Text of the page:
WWDC is Apple’s main event to communicate how it sees its various software platforms developing. At WWDC in 2016, Apple CEO Tim Cook framed Apple as a company with four main platforms: iOS, watchOS, macOS, and tvOS. “This is a huge moment for us – four great platforms that become even more capable with working with all of you,” Cook said in 2016. But in 2019, Apple doesn’t seem to have a four-legged stool anymore. Apple is increasingly emphasizing its ability to sell add-on software and subscription services to iPhone owners as smartphone sales shrink. With that business goal front an center, Apple’s iPhone is being positioned the center of Apple’s software development universe, and its iOS App Store distribution platform as one of the company’s crown jewels. For example, Apple’s TV strategy has moved away from a becoming its own separate platform for apps. Instead, Apple’s main video product is itself an app that aggregates paid video feeds from outside providers — which are “channels,” not apps. The Apple TV app is increasingly available on television sets from competitors like Samsung, and Apple said in the spring that its streaming service, Apple TV+, will go on sale this fall. It will also be a good place to look for clues whether the Mac platform might become secondary to iOS going forward. Last year, the company previewed a new set of developer tools that would enable iPhone apps to run on Mac computers with minimal effort. Apple uses the technology for some of its own apps that have jumped from the iPhone to the Mac, such as News or Memos. Developers are worried that if the two platforms become more closely linked, that software will be primarily developed for iPhone and then ported to Mac, potentially robbing the desktop version of power-user features. “Are you merging iOS and MacOS? No,” read a bold-faced slide at last year’s WWDC. Developers will be watching closely to see if that’s still true. The one platform that might be gaining in stature is watchOS, which runs on the Apple Watch. According to a report from Bloomberg, Apple may introduce a new app store for Apple Watch, providing a new way to for developers to make money from watch apps.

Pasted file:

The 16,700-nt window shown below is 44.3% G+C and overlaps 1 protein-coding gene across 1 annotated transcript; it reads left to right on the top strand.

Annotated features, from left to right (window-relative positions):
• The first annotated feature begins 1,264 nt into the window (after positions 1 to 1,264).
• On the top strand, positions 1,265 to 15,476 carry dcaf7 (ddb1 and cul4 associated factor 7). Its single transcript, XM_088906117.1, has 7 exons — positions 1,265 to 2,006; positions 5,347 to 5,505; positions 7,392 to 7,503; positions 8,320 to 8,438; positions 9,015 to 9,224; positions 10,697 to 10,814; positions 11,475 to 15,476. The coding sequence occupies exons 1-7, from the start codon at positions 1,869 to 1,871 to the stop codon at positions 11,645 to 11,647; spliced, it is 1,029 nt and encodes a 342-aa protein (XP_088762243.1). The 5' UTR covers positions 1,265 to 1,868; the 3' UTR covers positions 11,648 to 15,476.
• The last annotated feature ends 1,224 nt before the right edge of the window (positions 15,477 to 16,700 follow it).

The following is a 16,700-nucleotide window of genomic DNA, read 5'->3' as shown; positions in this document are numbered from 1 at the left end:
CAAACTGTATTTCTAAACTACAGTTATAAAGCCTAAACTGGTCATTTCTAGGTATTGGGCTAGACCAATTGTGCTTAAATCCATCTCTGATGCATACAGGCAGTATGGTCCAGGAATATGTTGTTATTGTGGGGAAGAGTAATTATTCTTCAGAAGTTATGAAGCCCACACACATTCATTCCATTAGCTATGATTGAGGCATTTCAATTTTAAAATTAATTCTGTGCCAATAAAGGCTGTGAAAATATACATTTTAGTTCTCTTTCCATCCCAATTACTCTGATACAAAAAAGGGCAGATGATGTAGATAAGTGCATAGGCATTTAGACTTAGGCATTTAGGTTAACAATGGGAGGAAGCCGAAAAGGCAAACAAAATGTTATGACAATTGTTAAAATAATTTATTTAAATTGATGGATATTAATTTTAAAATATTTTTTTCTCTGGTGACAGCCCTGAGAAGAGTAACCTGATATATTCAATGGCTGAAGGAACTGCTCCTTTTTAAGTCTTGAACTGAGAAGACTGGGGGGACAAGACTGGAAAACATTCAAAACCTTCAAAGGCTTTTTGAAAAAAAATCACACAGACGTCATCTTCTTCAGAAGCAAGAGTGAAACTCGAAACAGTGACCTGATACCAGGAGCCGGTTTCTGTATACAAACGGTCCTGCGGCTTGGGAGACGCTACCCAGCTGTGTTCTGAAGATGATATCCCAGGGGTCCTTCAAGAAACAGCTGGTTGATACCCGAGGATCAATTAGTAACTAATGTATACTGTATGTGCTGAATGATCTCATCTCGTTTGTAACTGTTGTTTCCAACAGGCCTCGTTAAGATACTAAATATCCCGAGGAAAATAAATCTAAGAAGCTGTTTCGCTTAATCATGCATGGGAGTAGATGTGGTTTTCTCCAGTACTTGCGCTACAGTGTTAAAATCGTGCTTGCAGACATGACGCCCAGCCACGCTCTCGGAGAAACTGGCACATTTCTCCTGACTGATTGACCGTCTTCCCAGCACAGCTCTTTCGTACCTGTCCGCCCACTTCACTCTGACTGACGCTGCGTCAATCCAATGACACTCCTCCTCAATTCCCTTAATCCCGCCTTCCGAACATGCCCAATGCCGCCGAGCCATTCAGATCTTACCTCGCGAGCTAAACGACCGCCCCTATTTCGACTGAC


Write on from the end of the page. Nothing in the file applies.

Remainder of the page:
iOS 13

iOS 13 will reportedly have a slew of new features for users, including a dark mode, improved one-handed keyboard, and improvements to apps like Mail, Health, and iMessage, according to reports from Bloomberg and 9to5Mac. If past years are any guide, the new software will be available for beta-testers later this summer, and will launch for everyone alongside new iPhones in the fall. Many of the reported system-wide improvements are subtle, including improved performance and a new feature in Screen Time. Apple is expected to redesign the “share sheet” that enables people to send photos and information from inside of apps. iPads are expected to get particular attention, including a new feature that lets Mac users use the iPad as a second monitor, and a better multi-tasking tinerface. Apple’s own apps are expected to get a lot of attention this year. The Health, Reminders, Books, and Find My Friends apps are all expected to get a redesign, according to Bloomberg.